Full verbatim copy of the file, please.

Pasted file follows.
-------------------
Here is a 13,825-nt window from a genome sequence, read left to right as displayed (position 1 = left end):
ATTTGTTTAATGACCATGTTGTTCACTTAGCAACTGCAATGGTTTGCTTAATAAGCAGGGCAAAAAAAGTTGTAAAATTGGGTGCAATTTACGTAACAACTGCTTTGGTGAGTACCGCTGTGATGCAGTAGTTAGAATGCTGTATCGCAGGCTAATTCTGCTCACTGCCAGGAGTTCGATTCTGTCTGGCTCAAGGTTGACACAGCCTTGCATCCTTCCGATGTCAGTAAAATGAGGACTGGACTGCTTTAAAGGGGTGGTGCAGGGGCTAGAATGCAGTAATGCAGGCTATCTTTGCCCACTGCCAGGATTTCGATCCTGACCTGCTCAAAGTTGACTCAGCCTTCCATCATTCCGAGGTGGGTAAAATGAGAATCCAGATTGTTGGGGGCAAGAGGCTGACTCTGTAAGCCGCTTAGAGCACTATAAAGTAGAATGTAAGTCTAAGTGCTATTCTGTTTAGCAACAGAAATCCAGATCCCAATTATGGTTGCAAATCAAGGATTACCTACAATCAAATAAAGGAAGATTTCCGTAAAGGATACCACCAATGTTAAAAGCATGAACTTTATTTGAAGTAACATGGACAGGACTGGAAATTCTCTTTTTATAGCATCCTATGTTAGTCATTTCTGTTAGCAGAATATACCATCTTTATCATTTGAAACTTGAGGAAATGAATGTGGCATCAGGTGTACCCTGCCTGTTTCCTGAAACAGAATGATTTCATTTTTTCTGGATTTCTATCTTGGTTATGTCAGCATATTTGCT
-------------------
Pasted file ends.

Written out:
Here is a 13,825-nt window from a genome sequence, read left to right as displayed (position 1 = left end):
ATTTGTTTAATGACCATGTTGTTCACTTAGCAACTGCAATGGTTTGCTTAATAAGCAGGGCAAAAAAAGTTGTAAAATTGGGTGCAATTTACGTAACAACTGCTTTGGTGAGTACCGCTGTGATGCAGTAGTTAGAATGCTGTATCGCAGGCTAATTCTGCTCACTGCCAGGAGTTCGATTCTGTCTGGCTCAAGGTTGACACAGCCTTGCATCCTTCCGATGTCAGTAAAATGAGGACTGGACTGCTTTAAAGGGGTGGTGCAGGGGCTAGAATGCAGTAATGCAGGCTATCTTTGCCCACTGCCAGGATTTCGATCCTGACCTGCTCAAAGTTGACTCAGCCTTCCATCATTCCGAGGTGGGTAAAATGAGAATCCAGATTGTTGGGGGCAAGAGGCTGACTCTGTAAGCCGCTTAGAGCACTATAAAGTAGAATGTAAGTCTAAGTGCTATTCTGTTTAGCAACAGAAATCCAGATCCCAATTATGGTTGCAAATCAAGGATTACCTACAATCAAATAAAGGAAGATTTCCGTAAAGGATACCACCAATGTTAAAAGCATGAACTTTATTTGAAGTAACATGGACAGGACTGGAAATTCTCTTTTTATAGCATCCTATGTTAGTCATTTCTGTTAGCAGAATATACCATCTTTATCATTTGAAACTTGAGGAAATGAATGTGGCATCAGGTGTACCCTGCCTGTTTCCTGAAACAGAATGATTTCATTTTTTCTGGATTTCTATCTTGGTTATGTCAGCATATTTGCT